Ian Wright bravely shares childhood stories in documentary on domestic abuse

Ian Wright bravely shares childhood stories in domestic abuse documentary

Former England striker Ian Wright created a moving and shocking documentary for the BBC about domestic violence and its effects named Ian Wright: Home Truths.

The Match of the Day pundit revealed that he suffered abuse as a child at the hands of his stepfather and he takes an emotional journey into his past to try and deal with what he went through.

Wright also speaks to people up and down the UK who have been affected by domestic abuse.

He joins discussion groups of people who have suffered domestic abuse and delves into the emotions and confusion it can cause, regarding self-blame and shame.

The usually jovial Wright must be commended for tackling such a serious issue, and also for bravely sharing his own story with the world.

He speaks about his experiences as a child growing up in London and reveals that his stepfather would not allow him to watch Match of the Day, instead forcing him to stand facing a wall.

Such a cruel act is hard to understand, and for a child who loved football as Wright obviously did, it would have been a terrible torment to have to listen to the action without being allowed to turn and see it.

Wright explained that he wanted to tackle the issue head on as he believed it would help him banish the demons in his own mind, that were still present several decades on.

The former Arsenal star explained that throughout his adult life he had struggled with anger, depression and not being able to process his emotions in a healthy way.

This hot-headed streak was always evident on the pitch, with Wright playing on the edge for most of his career and occasionally crossing the line from aggressive to reckless play.

The pundit also spoke about a teacher he had during his time at Primary School, and how he gave him a sense of self-worth and confidence that he desperately needed at that stage in his life.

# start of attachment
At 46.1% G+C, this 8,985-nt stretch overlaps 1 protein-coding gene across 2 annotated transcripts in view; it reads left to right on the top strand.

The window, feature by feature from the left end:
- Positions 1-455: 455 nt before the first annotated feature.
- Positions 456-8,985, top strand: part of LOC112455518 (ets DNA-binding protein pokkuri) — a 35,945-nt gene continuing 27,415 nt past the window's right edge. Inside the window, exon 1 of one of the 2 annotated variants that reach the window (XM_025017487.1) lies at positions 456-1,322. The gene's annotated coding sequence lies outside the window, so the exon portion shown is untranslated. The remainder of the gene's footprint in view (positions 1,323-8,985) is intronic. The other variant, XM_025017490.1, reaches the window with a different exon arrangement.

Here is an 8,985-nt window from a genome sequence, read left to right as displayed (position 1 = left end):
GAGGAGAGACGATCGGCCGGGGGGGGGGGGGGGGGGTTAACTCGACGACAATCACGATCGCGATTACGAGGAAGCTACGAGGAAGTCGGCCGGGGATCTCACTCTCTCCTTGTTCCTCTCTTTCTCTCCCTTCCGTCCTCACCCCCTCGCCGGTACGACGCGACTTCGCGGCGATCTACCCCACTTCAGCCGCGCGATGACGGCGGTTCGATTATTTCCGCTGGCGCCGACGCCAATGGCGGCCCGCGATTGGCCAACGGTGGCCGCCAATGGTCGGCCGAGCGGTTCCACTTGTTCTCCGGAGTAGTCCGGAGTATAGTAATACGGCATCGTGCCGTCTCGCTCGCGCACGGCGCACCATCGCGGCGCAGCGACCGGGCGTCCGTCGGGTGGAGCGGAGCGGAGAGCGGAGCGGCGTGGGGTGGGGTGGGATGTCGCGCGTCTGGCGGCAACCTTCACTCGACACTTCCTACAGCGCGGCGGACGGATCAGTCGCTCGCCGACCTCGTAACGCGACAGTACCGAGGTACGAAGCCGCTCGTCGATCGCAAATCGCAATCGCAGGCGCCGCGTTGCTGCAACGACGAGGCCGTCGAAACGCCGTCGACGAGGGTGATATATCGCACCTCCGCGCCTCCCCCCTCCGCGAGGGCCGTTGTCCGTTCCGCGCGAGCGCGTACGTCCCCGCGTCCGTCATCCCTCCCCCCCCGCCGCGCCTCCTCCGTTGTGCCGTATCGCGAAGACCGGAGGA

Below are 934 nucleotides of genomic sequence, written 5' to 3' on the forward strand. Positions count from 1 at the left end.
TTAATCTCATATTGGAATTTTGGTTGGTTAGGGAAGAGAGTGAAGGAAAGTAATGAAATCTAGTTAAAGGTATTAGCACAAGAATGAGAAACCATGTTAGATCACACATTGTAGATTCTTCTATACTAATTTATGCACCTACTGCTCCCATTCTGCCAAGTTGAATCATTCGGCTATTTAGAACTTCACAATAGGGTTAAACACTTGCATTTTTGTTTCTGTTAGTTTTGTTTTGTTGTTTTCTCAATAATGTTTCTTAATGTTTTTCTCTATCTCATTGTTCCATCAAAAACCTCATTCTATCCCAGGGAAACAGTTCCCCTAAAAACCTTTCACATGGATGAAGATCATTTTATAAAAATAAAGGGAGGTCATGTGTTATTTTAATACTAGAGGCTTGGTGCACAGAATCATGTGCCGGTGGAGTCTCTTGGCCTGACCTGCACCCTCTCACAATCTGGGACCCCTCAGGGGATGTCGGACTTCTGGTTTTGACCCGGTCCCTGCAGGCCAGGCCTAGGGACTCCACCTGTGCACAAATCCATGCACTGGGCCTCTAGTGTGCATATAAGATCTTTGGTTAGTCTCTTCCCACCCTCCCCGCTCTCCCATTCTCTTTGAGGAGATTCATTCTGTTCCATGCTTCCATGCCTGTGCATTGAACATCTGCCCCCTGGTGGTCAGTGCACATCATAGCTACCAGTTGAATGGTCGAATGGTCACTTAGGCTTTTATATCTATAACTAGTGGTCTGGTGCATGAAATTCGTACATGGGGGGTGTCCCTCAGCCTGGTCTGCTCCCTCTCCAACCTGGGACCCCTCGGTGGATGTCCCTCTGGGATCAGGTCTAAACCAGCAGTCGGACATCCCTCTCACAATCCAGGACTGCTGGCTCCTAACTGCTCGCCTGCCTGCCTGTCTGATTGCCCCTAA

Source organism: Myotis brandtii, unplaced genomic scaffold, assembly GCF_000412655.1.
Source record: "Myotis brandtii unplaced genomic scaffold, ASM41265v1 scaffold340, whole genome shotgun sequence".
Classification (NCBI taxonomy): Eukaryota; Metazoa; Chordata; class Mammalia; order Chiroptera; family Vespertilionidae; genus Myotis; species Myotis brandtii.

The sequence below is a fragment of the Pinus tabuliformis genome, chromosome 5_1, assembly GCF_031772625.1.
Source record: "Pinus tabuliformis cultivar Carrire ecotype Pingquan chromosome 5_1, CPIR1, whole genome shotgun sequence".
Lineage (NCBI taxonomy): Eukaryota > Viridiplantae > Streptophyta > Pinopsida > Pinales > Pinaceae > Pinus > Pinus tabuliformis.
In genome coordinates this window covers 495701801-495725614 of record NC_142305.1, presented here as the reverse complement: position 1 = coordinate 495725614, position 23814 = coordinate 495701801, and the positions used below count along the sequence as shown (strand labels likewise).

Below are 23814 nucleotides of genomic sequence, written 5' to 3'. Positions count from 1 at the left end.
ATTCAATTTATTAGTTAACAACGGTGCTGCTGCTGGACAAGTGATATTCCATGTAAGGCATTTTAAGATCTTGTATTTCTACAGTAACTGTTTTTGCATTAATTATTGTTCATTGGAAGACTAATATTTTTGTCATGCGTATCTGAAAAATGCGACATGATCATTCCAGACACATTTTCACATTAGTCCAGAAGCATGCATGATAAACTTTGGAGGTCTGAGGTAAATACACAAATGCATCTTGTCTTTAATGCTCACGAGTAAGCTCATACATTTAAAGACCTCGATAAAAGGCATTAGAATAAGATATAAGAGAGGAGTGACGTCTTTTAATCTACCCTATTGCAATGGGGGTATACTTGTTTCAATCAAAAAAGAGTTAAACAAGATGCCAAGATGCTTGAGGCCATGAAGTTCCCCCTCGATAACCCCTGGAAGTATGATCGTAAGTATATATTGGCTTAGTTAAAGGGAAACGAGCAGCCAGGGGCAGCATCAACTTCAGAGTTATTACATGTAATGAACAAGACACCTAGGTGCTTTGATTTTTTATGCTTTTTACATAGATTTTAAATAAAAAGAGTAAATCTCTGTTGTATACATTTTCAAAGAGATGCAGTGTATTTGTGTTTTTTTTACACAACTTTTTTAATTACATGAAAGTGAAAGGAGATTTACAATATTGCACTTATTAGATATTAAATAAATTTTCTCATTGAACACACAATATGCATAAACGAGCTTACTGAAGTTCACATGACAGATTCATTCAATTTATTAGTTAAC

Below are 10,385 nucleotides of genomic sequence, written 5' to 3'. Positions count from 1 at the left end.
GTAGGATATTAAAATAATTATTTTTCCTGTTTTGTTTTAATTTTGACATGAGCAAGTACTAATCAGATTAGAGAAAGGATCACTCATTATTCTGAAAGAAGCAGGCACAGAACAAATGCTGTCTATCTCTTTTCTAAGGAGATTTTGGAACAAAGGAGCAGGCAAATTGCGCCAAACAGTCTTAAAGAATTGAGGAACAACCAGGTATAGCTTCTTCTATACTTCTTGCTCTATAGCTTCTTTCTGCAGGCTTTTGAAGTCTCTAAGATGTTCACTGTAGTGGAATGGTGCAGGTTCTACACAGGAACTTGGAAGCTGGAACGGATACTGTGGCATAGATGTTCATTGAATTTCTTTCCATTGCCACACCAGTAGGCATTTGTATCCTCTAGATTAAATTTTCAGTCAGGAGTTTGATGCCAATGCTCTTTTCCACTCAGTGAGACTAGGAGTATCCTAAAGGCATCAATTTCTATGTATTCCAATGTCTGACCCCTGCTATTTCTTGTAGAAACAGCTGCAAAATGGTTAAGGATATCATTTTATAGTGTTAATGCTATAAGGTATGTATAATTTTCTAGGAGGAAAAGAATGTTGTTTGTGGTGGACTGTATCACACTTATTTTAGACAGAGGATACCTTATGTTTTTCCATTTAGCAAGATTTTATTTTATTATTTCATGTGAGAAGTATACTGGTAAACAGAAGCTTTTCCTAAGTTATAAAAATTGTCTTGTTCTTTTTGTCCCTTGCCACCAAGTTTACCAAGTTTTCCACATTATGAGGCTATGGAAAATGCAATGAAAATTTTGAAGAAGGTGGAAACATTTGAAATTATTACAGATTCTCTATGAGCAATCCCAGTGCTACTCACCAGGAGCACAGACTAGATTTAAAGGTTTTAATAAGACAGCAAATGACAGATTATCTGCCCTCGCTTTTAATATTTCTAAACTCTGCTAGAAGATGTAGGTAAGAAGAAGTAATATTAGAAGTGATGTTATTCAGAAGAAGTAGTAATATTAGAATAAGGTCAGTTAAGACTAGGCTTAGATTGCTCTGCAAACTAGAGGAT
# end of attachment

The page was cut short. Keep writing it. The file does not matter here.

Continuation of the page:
Wright described: “Now I realise how important he was in my life, the first main imposing figure, male figure in my life who was trying to guide me on the right road.”

An emotional piece of footage was then dug out of the BBC archives that showed Wright being surprised by his former teacher at Arsenal’s stadium.

The clip showed Wright be overcome with emotion as he had believed his former mentor to have died several years earlier.

“I’m so glad you have done so well for yourself” his teacher told him, and the pair embraced.

Fifteen years after that emotional meeting, Wright looked back and said: “Mr Pigden went out of his way, but he wanted to teach, and he probably wanted to teach because he wanted to find a student who he could change his life, and it was me.

“He gave me some self-worth, he made me feel I was important.”

Wright revealed that he never told his teacher about what was happening in his home life, but he was still a huge positive influence on him.

He then visited his old school to find out what structures are in place to protect children in a similar position today.

The documentary is gripping and emotional throughout, and well done to Wright for stepping away from his comfort zone of football analysis to highlight such a serious issue and speak about his own life experiences.

It follows on from fellow BBC football pundits creating documentaries about serious issues.

Alan Shearer, who scored 43 headed goals in the Premier League, created a documentary that investigated the effects of heading a football and developing dementia in later life.

Former England star Jermaine Jenas also created a hard-hitting film for the BBC, when he returned to his home city of Nottingham to find out why there had been such a shocking rise in knife crime over recent years.

Ian Wright: Home Truths is available to watch on the BBC iPlayer.